A Litany Of ER Abuses
In a recent column, I discussed the forthcoming closure of the Cook Medical Center ER and why it shouldn’t be happening. Unexpectedly, at least to me, that column appears to have gone “viral.” Of the tens of thousands of people reached, surprisingly, I received only three negative responses – all of which I found rather amusing. One person referred to me as “anti-Christian” (really?). Another stated that “grouping people into groups” was wrong (self-explanatory). And, yet, a third explained how aghast she became when she discovered that her primary care physician required payment for service (the nerve!).
In spite of the negative tone, these comments offered something beyond mere entertainment value – that is, proof that with regard to the dire circumstances facing Georgia’s and America’s ERs, some people just don’t get it. So, in response to these misinformed types, I gladly offer a few examples for purposes of enlightenment. If you are a taxpayer, prepare to be angry.
I once had a patient present to the ER complaining of “stiff hair” (I’m not making this up). It turns out, she had placed a straightener on her hair and, later that night, around 1:00AM, showed up asking if we had something that would remove the straightener – and all at taxpayer expense.
“Baby’s first picture” is a common scam. It works this way – young pregnant females wait until around 20 weeks gestation. Then, they call 911 complaining of pelvic pain and leaking fluid (which, of course, is a fabrication). This gets them a free ride to the ER and a complete work-up including trans-abdominal ultrasound during which the ultrasonographer captures images of the developing fetus for the medical record. The patient then asks for copies of these images which she later displays to her friends and family as “baby’s first picture” – and all at taxpayer expense.
For many years, the most shoplifted items in America were home pregnancy tests, that is, until these shoplifters discovered they could acquire them for free at ERs. So, nowadays, the scenario goes like this…Patient: “I’m eight weeks pregnant and I need a pregnancy test.” Triage nurse: “Have you been to your doctor for an exam?” Patient: “No, I need a pregnancy test first so I can get my Medicaid started.” Nurse: “Have you taken a home pregnancy test?” Patient: “No, I don’t have the money,” after which she gets a free pregnancy test – and all at taxpayer expense.
Opiate addicts frequent ERs complaining of various pain syndromes in attempts to acquire prescriptions for narcotics. A common scam follows: an addict presents complaining of flank pain from kidney stones because he knows the treatment often includes narcotics. The doctor orders a urinalysis to evaluate for the presence of blood in the urine – no blood often means no kidney stones which often means no narcotic prescription. Of course, the addict knows this and comes prepared – he has acquired a lancet from a diabetic relative or friend and, when he goes into the bathroom to provide a urine sample, he pricks his finger with the lancet, sticks his finger into the sample and, voila, blood in the urine which likely means a prescription for narcotics – and all at taxpayer expense.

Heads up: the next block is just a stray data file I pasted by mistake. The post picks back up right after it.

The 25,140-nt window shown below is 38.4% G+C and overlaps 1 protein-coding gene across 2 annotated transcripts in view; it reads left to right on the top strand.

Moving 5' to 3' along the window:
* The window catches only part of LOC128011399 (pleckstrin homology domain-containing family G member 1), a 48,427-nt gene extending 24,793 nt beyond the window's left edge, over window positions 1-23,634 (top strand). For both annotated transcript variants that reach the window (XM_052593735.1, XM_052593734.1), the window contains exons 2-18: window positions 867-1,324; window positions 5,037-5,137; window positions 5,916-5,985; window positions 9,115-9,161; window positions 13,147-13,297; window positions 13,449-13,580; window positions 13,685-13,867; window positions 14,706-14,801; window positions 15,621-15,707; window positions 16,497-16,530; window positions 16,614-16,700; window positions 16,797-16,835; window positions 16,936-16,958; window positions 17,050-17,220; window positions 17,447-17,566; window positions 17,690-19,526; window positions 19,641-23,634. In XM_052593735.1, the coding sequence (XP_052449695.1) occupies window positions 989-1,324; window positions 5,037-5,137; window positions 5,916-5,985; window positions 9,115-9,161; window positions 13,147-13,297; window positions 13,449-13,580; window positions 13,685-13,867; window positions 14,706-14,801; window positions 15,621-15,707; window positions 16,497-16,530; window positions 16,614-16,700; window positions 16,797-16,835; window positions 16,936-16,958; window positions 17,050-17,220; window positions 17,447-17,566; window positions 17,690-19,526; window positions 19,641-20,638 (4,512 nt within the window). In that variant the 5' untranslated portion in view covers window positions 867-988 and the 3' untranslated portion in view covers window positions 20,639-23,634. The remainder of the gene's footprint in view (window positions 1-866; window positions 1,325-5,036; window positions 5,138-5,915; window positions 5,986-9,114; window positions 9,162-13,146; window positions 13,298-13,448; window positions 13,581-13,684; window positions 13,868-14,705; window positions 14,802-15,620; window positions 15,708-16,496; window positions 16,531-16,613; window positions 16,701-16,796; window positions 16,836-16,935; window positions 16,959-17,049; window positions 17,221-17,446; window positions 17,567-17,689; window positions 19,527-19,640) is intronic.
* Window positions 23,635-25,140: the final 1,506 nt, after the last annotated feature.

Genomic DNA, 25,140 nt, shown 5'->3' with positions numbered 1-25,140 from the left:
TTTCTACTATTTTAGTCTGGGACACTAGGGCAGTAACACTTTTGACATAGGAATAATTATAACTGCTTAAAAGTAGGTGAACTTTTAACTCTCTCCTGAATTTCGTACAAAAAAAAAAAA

For additional perspective, consider an all too common scenario: A patient with a history of high blood pressure and diabetes calls 911 at 2:00AM complaining of right knee pain. He gives these answers to the following questions: How long has your knee been hurting? “Three months.” What have you taken for pain? “Nothing.” Did you injure your knee at work? “I don’t work.” Have you seen your doctor about your knee pain? “I ain’t got no doctor.” Who writes your prescriptions for your blood pressure and diabetes medication? “I go to the ER.” How will you get home when we are finished? “My family, they’re in the lobby” (having followed the ambulance to the hospital). So he gets an x-ray, is diagnosed with mild osteoarthritis (which, of course, isn’t an emergency and doesn’t justify ambulance transport), receives an injection for pain and a prescription, and goes on his way – and all at taxpayer expense.
Ah, and the ER scams go on and on and on…the person who calls 911 complaining of chest pain in order to get a ride to town; the alcoholic who drank his enter Social Security check and comes to the ER to get medication to manage his withdrawal symptoms; the weekend partier who presents on Sunday night seeking a work excuse in anticipation of a Monday morning hangover; members of the Friday Night Gun and Knife Club who shoot and stab each other over real or perceived slights and then get dropped off by friends in the ER parking lot or ambulance bay; the Sunday lunch crowd who, amazingly, never seem to get sick during church services but somehow manage to become acutely ill at the conclusion of the sermon; and the people who visit the ER instead of their doctor because their doctor charges a co-pay or they just don’t have time to make an appointment or they just don’t like waiting in the doctor’s office or whatever, whatever, whatever – and all at taxpayer expense.